As you know, LE BAL is a specific place with a sharp focus on questioning the image through different angles from shows to books, talks, workshops and performances. In that sense, my position is different than other booksellers because I can’t just do what I want, I also have to keep in mind what we’re programming, the way the space works, the production of the exhibition catalogue for every show, etc. It’s a tricky balance and it can definitely put you on edge if you add it to the daily hustling of book selling and bookshop running. I also focus a lot on creating a program of talks, book launches, and even music performances (!) around books and zines at LE BAL. With my colleague Chloë, we also started 3 years ago a small photobook fair (Rolling Paper) and an annual book exhibition series called Performing Books. Its last iteration was Enghelab Street, Iran 1979-83 by Hannah Darabi. This specific curation and the community I have built around here has certainly helped our sales more than simply displaying dozens of different photobook titles in the space.

At the end, when I talk with other booksellers, we all have different ways to work and it’s mainly
constructed around the person running it and their history with the medium. There’s no magic
recipe, it’s hard and you need some fire in you if you want to keep afloat and break even (…)
although I think it’s fair to say Paris is way better for sales than other cities but it’s still a crazy
industry; to work in.


Recently, I indeed started working more towards selling rare books, prints and special editions. It’s closer to what I would like to do in the future and I really enjoy keeping on learning about books, photography and their history. With rare books and prints, I feel like I can take more time to learn and read vs. the everyday hustle where I get sent dozens of books everyday. But with that’s happening now, who knows what will be next? Right now I find comfort in my collection of books and vinyls, talking to other book hoarders and bringing forward photographer’s works with our On my shelves series online. So far I’ve presented the books of Carmen Winant, Joanna Piotrowska and Milo Montelli of Skinnerboox.

“Recently, I indeed started working more towards selling rare books, prints and special editions. It’s closer to what I would like to do in the future and I really enjoy keeping on learning about books, photography and their history. With rare books and prints, I feel like I can take more time to learn and read vs. the everyday hustle…”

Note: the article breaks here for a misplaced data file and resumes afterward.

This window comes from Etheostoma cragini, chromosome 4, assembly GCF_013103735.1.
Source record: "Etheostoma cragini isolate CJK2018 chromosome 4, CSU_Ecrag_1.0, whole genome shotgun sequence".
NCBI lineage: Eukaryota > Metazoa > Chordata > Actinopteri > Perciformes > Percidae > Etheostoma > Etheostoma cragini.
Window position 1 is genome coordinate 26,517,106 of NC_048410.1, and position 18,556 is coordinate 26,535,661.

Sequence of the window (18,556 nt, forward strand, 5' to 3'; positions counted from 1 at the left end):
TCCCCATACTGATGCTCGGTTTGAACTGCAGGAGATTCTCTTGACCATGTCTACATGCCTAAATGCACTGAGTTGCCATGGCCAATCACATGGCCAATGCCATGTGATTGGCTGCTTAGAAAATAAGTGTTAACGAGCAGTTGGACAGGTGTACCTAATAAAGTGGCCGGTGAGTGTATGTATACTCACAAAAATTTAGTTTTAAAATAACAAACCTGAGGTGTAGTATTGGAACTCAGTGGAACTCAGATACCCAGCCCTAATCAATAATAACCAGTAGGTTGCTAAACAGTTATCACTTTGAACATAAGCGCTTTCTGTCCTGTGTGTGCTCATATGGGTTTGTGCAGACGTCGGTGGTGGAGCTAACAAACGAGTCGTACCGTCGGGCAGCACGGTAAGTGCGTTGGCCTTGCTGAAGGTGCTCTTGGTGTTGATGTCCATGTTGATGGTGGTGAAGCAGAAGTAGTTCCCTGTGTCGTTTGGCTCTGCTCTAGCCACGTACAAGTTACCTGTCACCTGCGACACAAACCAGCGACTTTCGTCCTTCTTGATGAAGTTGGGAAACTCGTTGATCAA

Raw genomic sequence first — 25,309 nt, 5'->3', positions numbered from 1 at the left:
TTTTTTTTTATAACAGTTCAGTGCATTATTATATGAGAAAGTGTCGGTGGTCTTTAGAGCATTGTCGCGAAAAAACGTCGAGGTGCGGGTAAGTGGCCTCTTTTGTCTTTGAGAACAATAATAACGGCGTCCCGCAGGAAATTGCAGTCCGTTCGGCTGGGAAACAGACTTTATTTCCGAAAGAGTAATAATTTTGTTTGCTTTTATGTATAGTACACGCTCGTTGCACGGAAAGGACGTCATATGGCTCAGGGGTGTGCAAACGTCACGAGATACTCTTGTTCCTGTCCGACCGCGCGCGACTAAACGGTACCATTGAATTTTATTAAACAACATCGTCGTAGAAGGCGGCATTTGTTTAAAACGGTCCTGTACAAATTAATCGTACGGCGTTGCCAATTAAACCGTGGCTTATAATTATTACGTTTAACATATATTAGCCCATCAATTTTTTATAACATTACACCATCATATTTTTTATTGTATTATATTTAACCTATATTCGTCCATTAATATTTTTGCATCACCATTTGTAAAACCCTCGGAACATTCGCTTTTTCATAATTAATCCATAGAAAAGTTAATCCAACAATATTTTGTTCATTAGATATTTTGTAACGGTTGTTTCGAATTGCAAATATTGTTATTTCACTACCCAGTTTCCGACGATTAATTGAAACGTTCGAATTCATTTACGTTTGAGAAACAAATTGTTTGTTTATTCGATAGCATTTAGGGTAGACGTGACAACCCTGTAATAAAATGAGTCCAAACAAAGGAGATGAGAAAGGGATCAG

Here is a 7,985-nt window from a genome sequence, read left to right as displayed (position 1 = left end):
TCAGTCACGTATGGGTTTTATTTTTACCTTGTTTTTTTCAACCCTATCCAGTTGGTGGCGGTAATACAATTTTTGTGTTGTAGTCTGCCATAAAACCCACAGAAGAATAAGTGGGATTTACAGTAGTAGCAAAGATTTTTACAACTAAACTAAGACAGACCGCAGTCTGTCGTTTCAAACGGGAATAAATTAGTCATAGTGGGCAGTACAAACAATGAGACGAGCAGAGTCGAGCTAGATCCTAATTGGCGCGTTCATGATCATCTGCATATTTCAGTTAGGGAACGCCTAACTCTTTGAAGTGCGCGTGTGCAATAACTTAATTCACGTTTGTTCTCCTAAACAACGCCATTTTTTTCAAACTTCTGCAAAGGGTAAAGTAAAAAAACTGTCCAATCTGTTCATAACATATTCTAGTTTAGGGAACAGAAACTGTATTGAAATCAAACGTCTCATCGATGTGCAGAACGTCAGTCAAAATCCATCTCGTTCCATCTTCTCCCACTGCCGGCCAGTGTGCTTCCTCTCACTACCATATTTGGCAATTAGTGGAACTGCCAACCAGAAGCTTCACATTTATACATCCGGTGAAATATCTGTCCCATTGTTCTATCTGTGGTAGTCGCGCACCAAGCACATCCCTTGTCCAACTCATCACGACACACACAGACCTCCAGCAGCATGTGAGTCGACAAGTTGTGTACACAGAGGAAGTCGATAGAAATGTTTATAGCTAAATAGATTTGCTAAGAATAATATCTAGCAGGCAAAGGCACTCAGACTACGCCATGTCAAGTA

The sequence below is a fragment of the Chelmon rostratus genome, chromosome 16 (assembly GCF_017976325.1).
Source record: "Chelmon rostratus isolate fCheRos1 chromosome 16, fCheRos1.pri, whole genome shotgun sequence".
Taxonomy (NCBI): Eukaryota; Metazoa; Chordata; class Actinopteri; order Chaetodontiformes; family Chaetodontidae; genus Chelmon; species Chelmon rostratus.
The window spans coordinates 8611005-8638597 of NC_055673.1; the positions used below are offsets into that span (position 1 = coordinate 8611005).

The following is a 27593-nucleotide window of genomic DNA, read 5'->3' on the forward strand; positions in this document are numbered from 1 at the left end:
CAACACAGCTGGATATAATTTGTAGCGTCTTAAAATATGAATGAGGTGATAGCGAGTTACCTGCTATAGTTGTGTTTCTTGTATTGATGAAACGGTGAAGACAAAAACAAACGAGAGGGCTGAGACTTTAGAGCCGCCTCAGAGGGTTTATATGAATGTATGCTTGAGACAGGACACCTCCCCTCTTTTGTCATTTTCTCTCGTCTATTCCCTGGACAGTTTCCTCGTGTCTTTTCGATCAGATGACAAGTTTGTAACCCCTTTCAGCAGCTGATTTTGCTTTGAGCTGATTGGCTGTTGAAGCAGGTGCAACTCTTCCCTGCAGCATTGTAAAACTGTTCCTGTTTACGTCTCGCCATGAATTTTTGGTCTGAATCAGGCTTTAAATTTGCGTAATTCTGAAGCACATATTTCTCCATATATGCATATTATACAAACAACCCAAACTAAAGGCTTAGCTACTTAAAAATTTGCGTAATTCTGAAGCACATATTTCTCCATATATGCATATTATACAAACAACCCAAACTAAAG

BF: I get the sense from your opening paragraph and mention of John Maus and Ariel Pink
that we are probably relative to the same age and the idea of always being interested in
physical pre-digital culture is one of the binding notions for people relative to our age and
older. Yes, I remember the smell of tapes myself and recording from the radio. I remember
record stores at the mall and so on. I would intimate this certainly has a lot to do with book
interest.The three artists and publisher for the “On my Shelves” are all fantastic and
gifted. I had the honor to work them or know them from London. Its a fantastic choice and
initiative. My hope is that this thing, this virus could act as a catalyst for new mediums or
venues for which to distribute our passion. I have seen many people starting new things. If
we can find a way to respect each other’s content and see how we can fund it, I see no
reason why the post-covid19 world could not be rooted in a renaissance of creativity that
employs the digital medium and Internet as the vehicle for return.


Lets hope we do not slideinto the same normalcy, but perhaps expand out ability and reason towards plausible and non-crippling dystopian futures. You mentioned one word in your last paragraph and its an important one…you said  “collection”. So this is quite important to me as a collector of photographs and accumulator of books-do you have personal guidelines for your collecting? A specific area of interest or is it more what you see ? Do you have any genre specific
indulgences ? As a Belgian who has worked on a Dirk Braeckman catalogue, I am curious
where that takes you ?


EL : So far, I have not taken a conscious decision to collect only books on a specific topic like